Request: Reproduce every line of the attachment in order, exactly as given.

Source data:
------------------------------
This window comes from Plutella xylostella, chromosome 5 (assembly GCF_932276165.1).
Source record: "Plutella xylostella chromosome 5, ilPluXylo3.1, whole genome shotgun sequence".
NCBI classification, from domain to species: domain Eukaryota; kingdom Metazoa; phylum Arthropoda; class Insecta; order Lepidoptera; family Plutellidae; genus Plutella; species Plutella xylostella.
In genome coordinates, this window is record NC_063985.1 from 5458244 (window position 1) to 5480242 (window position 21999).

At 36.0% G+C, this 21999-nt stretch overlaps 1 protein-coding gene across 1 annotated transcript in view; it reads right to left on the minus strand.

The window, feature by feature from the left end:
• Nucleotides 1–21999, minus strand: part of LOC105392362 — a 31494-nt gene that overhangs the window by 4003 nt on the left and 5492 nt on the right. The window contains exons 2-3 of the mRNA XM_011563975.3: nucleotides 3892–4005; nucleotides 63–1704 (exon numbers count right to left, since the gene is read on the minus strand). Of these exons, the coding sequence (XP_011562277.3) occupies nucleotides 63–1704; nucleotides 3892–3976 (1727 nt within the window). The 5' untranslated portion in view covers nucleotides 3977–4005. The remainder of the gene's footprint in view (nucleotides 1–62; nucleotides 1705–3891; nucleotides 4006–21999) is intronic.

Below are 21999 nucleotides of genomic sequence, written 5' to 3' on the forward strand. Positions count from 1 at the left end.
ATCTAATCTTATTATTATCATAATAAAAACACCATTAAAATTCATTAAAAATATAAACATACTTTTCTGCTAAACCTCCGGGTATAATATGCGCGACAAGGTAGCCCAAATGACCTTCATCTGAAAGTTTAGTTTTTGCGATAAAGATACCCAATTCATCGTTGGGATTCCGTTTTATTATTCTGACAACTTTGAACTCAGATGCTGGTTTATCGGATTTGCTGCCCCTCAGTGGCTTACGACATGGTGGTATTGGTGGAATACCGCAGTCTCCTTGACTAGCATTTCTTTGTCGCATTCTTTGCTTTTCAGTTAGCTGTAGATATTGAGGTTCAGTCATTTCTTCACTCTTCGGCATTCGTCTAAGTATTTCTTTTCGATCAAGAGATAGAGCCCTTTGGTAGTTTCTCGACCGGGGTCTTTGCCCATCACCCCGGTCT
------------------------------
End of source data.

This window comes from Plutella xylostella, chromosome 5 (assembly GCF_932276165.1).
Source record: "Plutella xylostella chromosome 5, ilPluXylo3.1, whole genome shotgun sequence".
NCBI classification, from domain to species: domain Eukaryota; kingdom Metazoa; phylum Arthropoda; class Insecta; order Lepidoptera; family Plutellidae; genus Plutella; species Plutella xylostella.
In genome coordinates, this window is record NC_063985.1 from 5458244 (window position 1) to 5480242 (window position 21999).

At 36.0% G+C, this 21999-nt stretch overlaps 1 protein-coding gene across 1 annotated transcript in view; it reads right to left on the minus strand.

The window, feature by feature from the left end:
• Nucleotides 1–21999, minus strand: part of LOC105392362 — a 31494-nt gene that overhangs the window by 4003 nt on the left and 5492 nt on the right. The window contains exons 2-3 of the mRNA XM_011563975.3: nucleotides 3892–4005; nucleotides 63–1704 (exon numbers count right to left, since the gene is read on the minus strand). Of these exons, the coding sequence (XP_011562277.3) occupies nucleotides 63–1704; nucleotides 3892–3976 (1727 nt within the window). The 5' untranslated portion in view covers nucleotides 3977–4005. The remainder of the gene's footprint in view (nucleotides 1–62; nucleotides 1705–3891; nucleotides 4006–21999) is intronic.

Below are 21999 nucleotides of genomic sequence, written 5' to 3' on the forward strand. Positions count from 1 at the left end.
ATCTAATCTTATTATTATCATAATAAAAACACCATTAAAATTCATTAAAAATATAAACATACTTTTCTGCTAAACCTCCGGGTATAATATGCGCGACAAGGTAGCCCAAATGACCTTCATCTGAAAGTTTAGTTTTTGCGATAAAGATACCCAATTCATCGTTGGGATTCCGTTTTATTATTCTGACAACTTTGAACTCAGATGCTGGTTTATCGGATTTGCTGCCCCTCAGTGGCTTACGACATGGTGGTATTGGTGGAATACCGCAGTCTCCTTGACTAGCATTTCTTTGTCGCATTCTTTGCTTTTCAGTTAGCTGTAGATATTGAGGTTCAGTCATTTCTTCACTCTTCGGCATTCGTCTAAGTATTTCTTTTCGATCAAGAGATAGAGCCCTTTGGTAGTTTCTCGACCGGGGTCTTTGCCCATCACCCCGGTCT